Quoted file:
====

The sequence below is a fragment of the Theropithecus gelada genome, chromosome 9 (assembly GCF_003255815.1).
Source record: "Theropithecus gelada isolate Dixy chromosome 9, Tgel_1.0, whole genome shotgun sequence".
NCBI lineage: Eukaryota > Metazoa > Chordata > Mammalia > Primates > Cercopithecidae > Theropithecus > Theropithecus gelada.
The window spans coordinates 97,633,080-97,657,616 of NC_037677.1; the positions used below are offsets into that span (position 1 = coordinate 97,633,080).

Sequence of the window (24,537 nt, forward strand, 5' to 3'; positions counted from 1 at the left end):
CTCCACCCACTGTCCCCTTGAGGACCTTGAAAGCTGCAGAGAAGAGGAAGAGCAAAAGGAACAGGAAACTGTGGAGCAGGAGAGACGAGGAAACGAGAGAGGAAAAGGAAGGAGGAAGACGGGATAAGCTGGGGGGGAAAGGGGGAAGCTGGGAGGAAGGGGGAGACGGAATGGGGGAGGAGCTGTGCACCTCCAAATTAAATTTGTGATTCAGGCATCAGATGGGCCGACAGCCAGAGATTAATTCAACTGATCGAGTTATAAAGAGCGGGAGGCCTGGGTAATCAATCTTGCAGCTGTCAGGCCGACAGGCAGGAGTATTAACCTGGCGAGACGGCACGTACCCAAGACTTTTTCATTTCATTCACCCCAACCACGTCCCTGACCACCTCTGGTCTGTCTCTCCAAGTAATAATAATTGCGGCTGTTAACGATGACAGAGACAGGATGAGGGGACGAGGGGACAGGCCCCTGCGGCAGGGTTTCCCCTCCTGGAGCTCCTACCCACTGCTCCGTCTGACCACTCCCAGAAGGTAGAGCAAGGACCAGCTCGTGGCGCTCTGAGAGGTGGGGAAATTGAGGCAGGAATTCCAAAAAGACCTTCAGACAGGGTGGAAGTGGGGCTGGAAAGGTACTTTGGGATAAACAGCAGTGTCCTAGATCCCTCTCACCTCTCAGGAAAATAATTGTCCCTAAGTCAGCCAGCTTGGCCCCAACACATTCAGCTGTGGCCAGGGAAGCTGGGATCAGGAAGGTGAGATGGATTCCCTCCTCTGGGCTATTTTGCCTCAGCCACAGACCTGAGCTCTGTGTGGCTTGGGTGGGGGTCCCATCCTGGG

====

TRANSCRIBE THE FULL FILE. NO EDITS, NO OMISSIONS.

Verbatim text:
The sequence below is a fragment of the Theropithecus gelada genome, chromosome 9 (assembly GCF_003255815.1).
Source record: "Theropithecus gelada isolate Dixy chromosome 9, Tgel_1.0, whole genome shotgun sequence".
NCBI lineage: Eukaryota > Metazoa > Chordata > Mammalia > Primates > Cercopithecidae > Theropithecus > Theropithecus gelada.
The window spans coordinates 97,633,080-97,657,616 of NC_037677.1; the positions used below are offsets into that span (position 1 = coordinate 97,633,080).

Sequence of the window (24,537 nt, forward strand, 5' to 3'; positions counted from 1 at the left end):
CTCCACCCACTGTCCCCTTGAGGACCTTGAAAGCTGCAGAGAAGAGGAAGAGCAAAAGGAACAGGAAACTGTGGAGCAGGAGAGACGAGGAAACGAGAGAGGAAAAGGAAGGAGGAAGACGGGATAAGCTGGGGGGGAAAGGGGGAAGCTGGGAGGAAGGGGGAGACGGAATGGGGGAGGAGCTGTGCACCTCCAAATTAAATTTGTGATTCAGGCATCAGATGGGCCGACAGCCAGAGATTAATTCAACTGATCGAGTTATAAAGAGCGGGAGGCCTGGGTAATCAATCTTGCAGCTGTCAGGCCGACAGGCAGGAGTATTAACCTGGCGAGACGGCACGTACCCAAGACTTTTTCATTTCATTCACCCCAACCACGTCCCTGACCACCTCTGGTCTGTCTCTCCAAGTAATAATAATTGCGGCTGTTAACGATGACAGAGACAGGATGAGGGGACGAGGGGACAGGCCCCTGCGGCAGGGTTTCCCCTCCTGGAGCTCCTACCCACTGCTCCGTCTGACCACTCCCAGAAGGTAGAGCAAGGACCAGCTCGTGGCGCTCTGAGAGGTGGGGAAATTGAGGCAGGAATTCCAAAAAGACCTTCAGACAGGGTGGAAGTGGGGCTGGAAAGGTACTTTGGGATAAACAGCAGTGTCCTAGATCCCTCTCACCTCTCAGGAAAATAATTGTCCCTAAGTCAGCCAGCTTGGCCCCAACACATTCAGCTGTGGCCAGGGAAGCTGGGATCAGGAAGGTGAGATGGATTCCCTCCTCTGGGCTATTTTGCCTCAGCCACAGACCTGAGCTCTGTGTGGCTTGGGTGGGGGTCCCATCCTGGG